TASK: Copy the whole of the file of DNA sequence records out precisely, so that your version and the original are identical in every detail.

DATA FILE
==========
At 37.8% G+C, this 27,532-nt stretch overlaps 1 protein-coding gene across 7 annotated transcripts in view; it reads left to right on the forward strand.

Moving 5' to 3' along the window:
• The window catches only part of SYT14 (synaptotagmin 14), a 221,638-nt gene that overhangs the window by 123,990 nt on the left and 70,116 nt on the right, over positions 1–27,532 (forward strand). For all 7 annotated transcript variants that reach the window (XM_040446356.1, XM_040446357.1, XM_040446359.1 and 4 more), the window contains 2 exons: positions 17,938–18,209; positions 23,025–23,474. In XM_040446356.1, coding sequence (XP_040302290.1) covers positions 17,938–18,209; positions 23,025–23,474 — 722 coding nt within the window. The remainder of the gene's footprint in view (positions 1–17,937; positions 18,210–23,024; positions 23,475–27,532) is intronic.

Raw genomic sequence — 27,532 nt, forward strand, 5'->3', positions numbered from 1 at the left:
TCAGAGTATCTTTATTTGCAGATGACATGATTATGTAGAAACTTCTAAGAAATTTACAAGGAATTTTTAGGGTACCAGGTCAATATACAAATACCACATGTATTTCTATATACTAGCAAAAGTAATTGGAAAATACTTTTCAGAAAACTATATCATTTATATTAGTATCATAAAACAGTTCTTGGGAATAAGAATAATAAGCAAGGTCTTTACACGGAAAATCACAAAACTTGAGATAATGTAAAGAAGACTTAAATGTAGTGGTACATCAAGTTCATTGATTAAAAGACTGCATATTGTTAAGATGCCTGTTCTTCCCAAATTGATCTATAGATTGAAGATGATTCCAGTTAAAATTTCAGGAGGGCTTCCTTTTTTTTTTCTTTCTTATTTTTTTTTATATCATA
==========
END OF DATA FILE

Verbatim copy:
At 37.8% G+C, this 27,532-nt stretch overlaps 1 protein-coding gene across 7 annotated transcripts in view; it reads left to right on the forward strand.

Moving 5' to 3' along the window:
• The window catches only part of SYT14 (synaptotagmin 14), a 221,638-nt gene that overhangs the window by 123,990 nt on the left and 70,116 nt on the right, over positions 1–27,532 (forward strand). For all 7 annotated transcript variants that reach the window (XM_040446356.1, XM_040446357.1, XM_040446359.1 and 4 more), the window contains 2 exons: positions 17,938–18,209; positions 23,025–23,474. In XM_040446356.1, coding sequence (XP_040302290.1) covers positions 17,938–18,209; positions 23,025–23,474 — 722 coding nt within the window. The remainder of the gene's footprint in view (positions 1–17,937; positions 18,210–23,024; positions 23,475–27,532) is intronic.

Raw genomic sequence — 27,532 nt, forward strand, 5'->3', positions numbered from 1 at the left:
TCAGAGTATCTTTATTTGCAGATGACATGATTATGTAGAAACTTCTAAGAAATTTACAAGGAATTTTTAGGGTACCAGGTCAATATACAAATACCACATGTATTTCTATATACTAGCAAAAGTAATTGGAAAATACTTTTCAGAAAACTATATCATTTATATTAGTATCATAAAACAGTTCTTGGGAATAAGAATAATAAGCAAGGTCTTTACACGGAAAATCACAAAACTTGAGATAATGTAAAGAAGACTTAAATGTAGTGGTACATCAAGTTCATTGATTAAAAGACTGCATATTGTTAAGATGCCTGTTCTTCCCAAATTGATCTATAGATTGAAGATGATTCCAGTTAAAATTTCAGGAGGGCTTCCTTTTTTTTTTCTTTCTTATTTTTTTTTATATCATA